Campus capers

By ERIKA SNYDER
February 8, 2007 16:48
2 minute read.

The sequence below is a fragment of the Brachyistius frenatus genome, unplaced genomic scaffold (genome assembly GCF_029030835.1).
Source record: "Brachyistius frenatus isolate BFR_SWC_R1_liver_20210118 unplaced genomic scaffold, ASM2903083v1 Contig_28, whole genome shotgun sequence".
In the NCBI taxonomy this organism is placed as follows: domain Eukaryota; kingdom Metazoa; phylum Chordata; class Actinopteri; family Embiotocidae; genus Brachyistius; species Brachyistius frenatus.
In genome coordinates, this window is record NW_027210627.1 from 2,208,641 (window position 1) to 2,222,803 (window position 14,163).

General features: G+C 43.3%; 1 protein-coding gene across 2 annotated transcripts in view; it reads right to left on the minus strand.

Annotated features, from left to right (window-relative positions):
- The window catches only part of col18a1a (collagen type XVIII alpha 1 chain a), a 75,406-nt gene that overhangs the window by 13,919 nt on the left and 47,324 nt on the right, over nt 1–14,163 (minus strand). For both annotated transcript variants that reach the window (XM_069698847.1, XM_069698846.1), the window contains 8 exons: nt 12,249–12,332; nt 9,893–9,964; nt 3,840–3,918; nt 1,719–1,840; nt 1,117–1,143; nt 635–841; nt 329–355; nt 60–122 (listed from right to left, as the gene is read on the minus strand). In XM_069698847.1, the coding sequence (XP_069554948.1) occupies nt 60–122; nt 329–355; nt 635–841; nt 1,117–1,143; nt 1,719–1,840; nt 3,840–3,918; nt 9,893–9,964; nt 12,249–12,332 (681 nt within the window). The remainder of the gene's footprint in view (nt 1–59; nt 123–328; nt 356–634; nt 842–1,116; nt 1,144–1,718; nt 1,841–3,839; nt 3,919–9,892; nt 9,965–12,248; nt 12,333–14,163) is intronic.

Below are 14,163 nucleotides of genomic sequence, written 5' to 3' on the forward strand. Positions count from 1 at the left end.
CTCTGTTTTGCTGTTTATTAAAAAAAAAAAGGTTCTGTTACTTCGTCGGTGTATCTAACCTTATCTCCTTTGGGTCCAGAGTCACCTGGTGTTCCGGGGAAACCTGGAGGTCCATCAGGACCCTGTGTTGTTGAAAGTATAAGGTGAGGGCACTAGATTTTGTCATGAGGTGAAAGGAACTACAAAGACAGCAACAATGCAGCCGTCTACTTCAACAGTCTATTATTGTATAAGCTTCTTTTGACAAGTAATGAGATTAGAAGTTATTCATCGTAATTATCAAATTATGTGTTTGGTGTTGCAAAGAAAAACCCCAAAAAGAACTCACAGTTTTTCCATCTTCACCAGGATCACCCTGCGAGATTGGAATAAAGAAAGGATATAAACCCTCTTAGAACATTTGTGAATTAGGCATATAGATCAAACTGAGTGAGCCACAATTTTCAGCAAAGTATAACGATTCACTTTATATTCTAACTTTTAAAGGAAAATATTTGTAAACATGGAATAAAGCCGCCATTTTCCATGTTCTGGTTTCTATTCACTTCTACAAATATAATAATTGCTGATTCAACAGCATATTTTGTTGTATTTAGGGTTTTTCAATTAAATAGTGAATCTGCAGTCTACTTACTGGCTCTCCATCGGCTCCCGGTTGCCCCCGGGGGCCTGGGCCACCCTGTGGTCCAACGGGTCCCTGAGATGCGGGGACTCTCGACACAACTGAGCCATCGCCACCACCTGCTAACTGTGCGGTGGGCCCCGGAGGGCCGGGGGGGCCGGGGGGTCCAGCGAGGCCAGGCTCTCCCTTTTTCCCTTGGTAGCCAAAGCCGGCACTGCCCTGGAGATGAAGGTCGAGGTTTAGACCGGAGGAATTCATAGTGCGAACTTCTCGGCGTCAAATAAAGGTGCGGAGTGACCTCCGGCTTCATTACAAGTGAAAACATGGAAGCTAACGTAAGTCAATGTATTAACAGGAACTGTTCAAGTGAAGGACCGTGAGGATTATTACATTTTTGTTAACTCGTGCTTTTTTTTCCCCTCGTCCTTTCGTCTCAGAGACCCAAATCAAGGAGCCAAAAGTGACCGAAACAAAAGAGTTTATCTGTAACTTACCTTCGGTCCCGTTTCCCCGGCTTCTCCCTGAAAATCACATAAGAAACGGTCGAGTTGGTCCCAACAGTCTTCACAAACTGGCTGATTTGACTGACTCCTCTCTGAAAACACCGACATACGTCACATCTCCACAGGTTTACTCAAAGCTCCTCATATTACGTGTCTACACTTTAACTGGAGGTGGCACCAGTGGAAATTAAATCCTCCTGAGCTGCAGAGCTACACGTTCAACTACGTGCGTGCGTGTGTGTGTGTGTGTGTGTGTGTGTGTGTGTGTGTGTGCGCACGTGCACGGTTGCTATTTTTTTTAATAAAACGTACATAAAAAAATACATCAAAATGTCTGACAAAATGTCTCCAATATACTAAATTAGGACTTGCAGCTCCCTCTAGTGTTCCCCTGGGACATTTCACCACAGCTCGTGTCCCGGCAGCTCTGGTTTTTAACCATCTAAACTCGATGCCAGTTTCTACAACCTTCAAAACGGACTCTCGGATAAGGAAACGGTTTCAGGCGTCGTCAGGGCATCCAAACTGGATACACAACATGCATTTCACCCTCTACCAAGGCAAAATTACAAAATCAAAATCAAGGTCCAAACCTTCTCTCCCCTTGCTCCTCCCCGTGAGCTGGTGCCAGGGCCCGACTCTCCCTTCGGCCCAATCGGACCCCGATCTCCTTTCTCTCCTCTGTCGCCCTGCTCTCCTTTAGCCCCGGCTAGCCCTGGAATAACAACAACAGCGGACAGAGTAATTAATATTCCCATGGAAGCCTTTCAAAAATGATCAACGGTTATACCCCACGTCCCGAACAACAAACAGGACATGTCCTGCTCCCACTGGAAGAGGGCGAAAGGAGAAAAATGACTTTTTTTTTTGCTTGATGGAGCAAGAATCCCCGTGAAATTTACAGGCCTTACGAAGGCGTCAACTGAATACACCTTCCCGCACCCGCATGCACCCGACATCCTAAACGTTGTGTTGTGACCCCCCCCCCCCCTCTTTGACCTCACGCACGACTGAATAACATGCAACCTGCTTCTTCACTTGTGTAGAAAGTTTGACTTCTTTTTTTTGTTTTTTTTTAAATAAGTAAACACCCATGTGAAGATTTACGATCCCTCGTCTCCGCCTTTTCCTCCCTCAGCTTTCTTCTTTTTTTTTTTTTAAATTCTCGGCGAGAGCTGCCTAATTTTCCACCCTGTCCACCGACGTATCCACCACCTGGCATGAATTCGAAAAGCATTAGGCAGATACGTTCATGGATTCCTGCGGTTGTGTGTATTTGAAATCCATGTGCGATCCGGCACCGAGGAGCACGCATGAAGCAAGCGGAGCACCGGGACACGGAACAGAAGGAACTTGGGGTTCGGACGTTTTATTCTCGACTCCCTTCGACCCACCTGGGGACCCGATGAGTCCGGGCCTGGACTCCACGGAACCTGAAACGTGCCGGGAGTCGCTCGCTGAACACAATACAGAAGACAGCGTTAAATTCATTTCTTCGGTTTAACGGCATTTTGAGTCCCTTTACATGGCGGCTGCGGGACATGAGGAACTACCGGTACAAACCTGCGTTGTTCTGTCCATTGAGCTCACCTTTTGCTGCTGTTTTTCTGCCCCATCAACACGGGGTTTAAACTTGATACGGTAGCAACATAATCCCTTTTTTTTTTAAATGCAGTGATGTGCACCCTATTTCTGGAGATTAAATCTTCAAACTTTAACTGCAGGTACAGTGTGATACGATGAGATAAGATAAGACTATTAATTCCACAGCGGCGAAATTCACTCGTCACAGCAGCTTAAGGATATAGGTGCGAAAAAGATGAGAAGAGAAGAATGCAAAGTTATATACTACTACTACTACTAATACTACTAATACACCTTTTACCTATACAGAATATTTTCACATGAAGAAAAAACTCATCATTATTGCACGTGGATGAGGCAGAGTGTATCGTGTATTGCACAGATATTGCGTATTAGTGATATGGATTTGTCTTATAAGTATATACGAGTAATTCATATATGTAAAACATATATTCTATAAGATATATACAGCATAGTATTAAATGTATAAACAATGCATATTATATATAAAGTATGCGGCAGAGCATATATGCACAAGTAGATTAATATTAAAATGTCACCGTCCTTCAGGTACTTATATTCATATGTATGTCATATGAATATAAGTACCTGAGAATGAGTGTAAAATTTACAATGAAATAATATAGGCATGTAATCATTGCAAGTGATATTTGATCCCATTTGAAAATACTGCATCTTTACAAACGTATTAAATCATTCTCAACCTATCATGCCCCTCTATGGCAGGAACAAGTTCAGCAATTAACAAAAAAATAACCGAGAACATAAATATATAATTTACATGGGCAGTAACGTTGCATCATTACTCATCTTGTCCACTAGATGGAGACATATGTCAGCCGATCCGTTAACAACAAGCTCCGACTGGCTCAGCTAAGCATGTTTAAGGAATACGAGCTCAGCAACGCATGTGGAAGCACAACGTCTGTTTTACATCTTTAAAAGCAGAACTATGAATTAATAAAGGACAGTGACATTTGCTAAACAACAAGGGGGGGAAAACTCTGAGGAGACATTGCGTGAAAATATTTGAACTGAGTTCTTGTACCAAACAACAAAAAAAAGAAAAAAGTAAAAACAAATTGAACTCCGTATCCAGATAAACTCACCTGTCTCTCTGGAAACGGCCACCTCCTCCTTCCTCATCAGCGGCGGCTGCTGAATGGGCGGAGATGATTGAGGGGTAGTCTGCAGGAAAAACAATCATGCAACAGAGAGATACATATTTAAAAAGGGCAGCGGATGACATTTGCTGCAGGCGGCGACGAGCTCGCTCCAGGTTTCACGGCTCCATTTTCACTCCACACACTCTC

The melody of birds and the wind through the trees are rare sights and sounds in a city notoriously short of green space. On the Hebrew University's Givat Ram campus, the sounds of birds and wind in the trees are both common and intentional. Jeff Camhi, a microbiologist by training who is also an expert tour guide and professor, has been working with the university to develop the campus into a living nature center. "The idea of the Nature Park and Galleries at Givat Ram is to turn the whole campus into a museum," said Camhi as he walked towards his "office," a tall Cedar of Lebanon just inside the security entrance onto the campus. "We have truly turned this campus into a temple of learning by exploiting its potential as an interactive museum that uses touch, smell and sight." The Nature Park opened in 2003 and offers a range of guided tours for people of all ages. One new feature for children is the Campus Bird Trail which features painted bronze bird sculptures by Golani sculptor Roi Shinar. There are sculptures of each type of bird that either lives here permanently or migrates through from Europe and Africa in the winter or summer. There are 280 species that fly through Jerusalem in a given year, and on campus, 70 different types have been spotted by birders and the trail features 50 birds commonly seen in the area. "This is such a nice place," said Ayelet Moren of Jerusalem, as her four-year-old daughter Shlomit ran through the small path touching the birds and hiding behind the bushes. "She can see the birds up close and she loves to touch them. For me, this is a place where I can sit and let her run around." Camhi explained that the Nature Park is designed with both parents and children in mind. The tours, especially, focus on giving a range of information that engages everyone. In addition to the Campus Bird Trail, there is a guided tree walk that exhibits the 50 species on the campus. Anyone can also take an unguided tour and look at the interactive tree signs that explain details about the trees. The Evolution Garden behind the English Flower Garden offers a look at plant evolution. Though still in the process of construction, once it is completed this garden will feature a path through the history of plant development. The garden will exhibit five stages of plant evolution starting with algae and moving to non-seed plants and eventually modern species. There is also a handicapped-accessible boardwalk through a forest styled after the one in Yellowstone National Park in the United States. The university had slated the forest for destruction, hoping to construct a road and new academic buildings in the 50-year-old forest. Camhi hired an ecologist to study the forest and then convinced the University to instead use it as a part of the interactive museum. "We spent over NIS 1 million on this boardwalk," Camhi said. "We saved this forest. It was planted in the 1950s when we couldn't use the Mount Scopus campus. The history and stories here are not just of the trees but of the country." Tours can be arranged and cost NIS 250 per activity for a group. For more info: 658-4709 to arrange a time for tour or for more information. Individuals and families can take self-guided tours every day except Shabbat.


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